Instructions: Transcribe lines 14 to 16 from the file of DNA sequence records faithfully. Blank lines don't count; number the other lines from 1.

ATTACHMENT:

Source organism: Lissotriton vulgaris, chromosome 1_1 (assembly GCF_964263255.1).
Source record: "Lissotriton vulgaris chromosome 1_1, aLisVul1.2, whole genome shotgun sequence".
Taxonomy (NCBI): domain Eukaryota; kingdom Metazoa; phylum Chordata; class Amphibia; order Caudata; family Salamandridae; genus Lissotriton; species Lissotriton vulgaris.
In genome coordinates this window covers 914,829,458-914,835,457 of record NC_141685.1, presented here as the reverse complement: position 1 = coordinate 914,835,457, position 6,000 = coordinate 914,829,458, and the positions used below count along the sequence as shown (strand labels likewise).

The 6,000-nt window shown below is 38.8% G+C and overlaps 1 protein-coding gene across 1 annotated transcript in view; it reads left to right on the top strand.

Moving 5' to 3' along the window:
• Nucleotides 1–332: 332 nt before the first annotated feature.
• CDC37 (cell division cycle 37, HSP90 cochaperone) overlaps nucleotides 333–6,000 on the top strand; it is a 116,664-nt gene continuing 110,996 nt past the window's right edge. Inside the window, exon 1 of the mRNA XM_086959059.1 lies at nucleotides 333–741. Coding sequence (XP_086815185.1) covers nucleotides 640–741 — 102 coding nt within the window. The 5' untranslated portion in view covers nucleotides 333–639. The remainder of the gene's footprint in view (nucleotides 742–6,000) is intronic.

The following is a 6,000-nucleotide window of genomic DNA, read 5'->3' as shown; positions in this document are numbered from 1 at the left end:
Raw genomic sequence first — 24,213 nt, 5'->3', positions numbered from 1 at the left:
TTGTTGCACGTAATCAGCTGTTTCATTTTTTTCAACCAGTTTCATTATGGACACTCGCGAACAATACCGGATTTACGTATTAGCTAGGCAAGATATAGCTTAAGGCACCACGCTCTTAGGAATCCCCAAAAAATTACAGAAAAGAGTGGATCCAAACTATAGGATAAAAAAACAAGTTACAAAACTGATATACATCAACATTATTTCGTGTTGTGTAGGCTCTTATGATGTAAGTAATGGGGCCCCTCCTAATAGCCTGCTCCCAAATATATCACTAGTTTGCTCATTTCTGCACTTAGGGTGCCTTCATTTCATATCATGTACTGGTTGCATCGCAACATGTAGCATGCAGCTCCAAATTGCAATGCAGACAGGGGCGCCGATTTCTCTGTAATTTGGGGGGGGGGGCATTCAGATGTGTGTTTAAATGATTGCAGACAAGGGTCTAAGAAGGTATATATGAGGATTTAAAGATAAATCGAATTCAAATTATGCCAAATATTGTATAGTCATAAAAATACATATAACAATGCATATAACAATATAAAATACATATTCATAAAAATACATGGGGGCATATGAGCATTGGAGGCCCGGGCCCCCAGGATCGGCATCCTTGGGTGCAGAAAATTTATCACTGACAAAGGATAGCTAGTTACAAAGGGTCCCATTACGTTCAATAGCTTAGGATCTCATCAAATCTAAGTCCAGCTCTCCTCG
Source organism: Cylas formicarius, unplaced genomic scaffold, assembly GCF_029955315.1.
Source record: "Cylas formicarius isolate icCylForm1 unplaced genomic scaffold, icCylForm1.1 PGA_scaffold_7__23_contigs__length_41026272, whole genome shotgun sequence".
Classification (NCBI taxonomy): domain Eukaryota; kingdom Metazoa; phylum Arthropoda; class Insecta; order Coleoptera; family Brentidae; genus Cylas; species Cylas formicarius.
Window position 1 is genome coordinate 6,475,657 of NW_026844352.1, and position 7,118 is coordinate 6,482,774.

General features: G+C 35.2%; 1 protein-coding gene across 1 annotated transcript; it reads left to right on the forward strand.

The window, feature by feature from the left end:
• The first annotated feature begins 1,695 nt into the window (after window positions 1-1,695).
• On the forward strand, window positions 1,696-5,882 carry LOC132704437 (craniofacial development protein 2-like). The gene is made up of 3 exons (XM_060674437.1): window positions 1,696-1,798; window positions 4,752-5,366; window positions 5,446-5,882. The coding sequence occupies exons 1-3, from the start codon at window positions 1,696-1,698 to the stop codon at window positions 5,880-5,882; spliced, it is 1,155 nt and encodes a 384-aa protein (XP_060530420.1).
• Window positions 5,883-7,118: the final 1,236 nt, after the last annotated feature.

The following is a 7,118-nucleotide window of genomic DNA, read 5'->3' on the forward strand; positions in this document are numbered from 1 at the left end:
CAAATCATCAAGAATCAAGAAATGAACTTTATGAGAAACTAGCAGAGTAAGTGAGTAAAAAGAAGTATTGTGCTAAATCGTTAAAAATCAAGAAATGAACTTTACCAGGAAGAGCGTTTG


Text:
Classification (NCBI taxonomy): domain Eukaryota; kingdom Metazoa; phylum Arthropoda; class Insecta; order Coleoptera; family Brentidae; genus Cylas; species Cylas formicarius.
Window position 1 is genome coordinate 6,475,657 of NW_026844352.1, and position 7,118 is coordinate 6,482,774.

General features: G+C 35.2%; 1 protein-coding gene across 1 annotated transcript; it reads left to right on the forward strand.